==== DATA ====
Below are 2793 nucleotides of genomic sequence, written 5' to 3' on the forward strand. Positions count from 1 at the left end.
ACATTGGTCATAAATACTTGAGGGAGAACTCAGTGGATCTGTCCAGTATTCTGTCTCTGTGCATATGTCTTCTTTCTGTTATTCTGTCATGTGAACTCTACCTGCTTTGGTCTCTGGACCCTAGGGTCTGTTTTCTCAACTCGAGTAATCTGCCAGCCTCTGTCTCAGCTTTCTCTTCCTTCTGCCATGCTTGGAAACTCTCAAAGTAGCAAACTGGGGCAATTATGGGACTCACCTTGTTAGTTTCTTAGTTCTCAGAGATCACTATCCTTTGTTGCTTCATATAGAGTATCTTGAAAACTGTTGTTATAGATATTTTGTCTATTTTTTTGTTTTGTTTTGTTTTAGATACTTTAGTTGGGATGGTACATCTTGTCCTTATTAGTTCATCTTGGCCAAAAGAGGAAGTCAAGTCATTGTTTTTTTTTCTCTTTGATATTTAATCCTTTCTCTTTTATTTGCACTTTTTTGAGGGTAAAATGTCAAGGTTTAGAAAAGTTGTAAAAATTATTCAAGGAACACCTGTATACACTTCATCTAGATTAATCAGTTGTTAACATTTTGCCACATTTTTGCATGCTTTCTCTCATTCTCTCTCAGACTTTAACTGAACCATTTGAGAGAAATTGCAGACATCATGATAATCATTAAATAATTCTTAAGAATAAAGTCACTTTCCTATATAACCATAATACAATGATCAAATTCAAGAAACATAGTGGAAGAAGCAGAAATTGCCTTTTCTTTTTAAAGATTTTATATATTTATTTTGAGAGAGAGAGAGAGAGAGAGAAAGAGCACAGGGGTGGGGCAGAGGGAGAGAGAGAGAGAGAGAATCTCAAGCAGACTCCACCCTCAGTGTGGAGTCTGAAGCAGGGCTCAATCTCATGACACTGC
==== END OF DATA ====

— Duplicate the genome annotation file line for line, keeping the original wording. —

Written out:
Below are 2793 nucleotides of genomic sequence, written 5' to 3' on the forward strand. Positions count from 1 at the left end.
ACATTGGTCATAAATACTTGAGGGAGAACTCAGTGGATCTGTCCAGTATTCTGTCTCTGTGCATATGTCTTCTTTCTGTTATTCTGTCATGTGAACTCTACCTGCTTTGGTCTCTGGACCCTAGGGTCTGTTTTCTCAACTCGAGTAATCTGCCAGCCTCTGTCTCAGCTTTCTCTTCCTTCTGCCATGCTTGGAAACTCTCAAAGTAGCAAACTGGGGCAATTATGGGACTCACCTTGTTAGTTTCTTAGTTCTCAGAGATCACTATCCTTTGTTGCTTCATATAGAGTATCTTGAAAACTGTTGTTATAGATATTTTGTCTATTTTTTTGTTTTGTTTTGTTTTAGATACTTTAGTTGGGATGGTACATCTTGTCCTTATTAGTTCATCTTGGCCAAAAGAGGAAGTCAAGTCATTGTTTTTTTTTCTCTTTGATATTTAATCCTTTCTCTTTTATTTGCACTTTTTTGAGGGTAAAATGTCAAGGTTTAGAAAAGTTGTAAAAATTATTCAAGGAACACCTGTATACACTTCATCTAGATTAATCAGTTGTTAACATTTTGCCACATTTTTGCATGCTTTCTCTCATTCTCTCTCAGACTTTAACTGAACCATTTGAGAGAAATTGCAGACATCATGATAATCATTAAATAATTCTTAAGAATAAAGTCACTTTCCTATATAACCATAATACAATGATCAAATTCAAGAAACATAGTGGAAGAAGCAGAAATTGCCTTTTCTTTTTAAAGATTTTATATATTTATTTTGAGAGAGAGAGAGAGAGAGAGAAAGAGCACAGGGGTGGGGCAGAGGGAGAGAGAGAGAGAGAGAATCTCAAGCAGACTCCACCCTCAGTGTGGAGTCTGAAGCAGGGCTCAATCTCATGACACTGC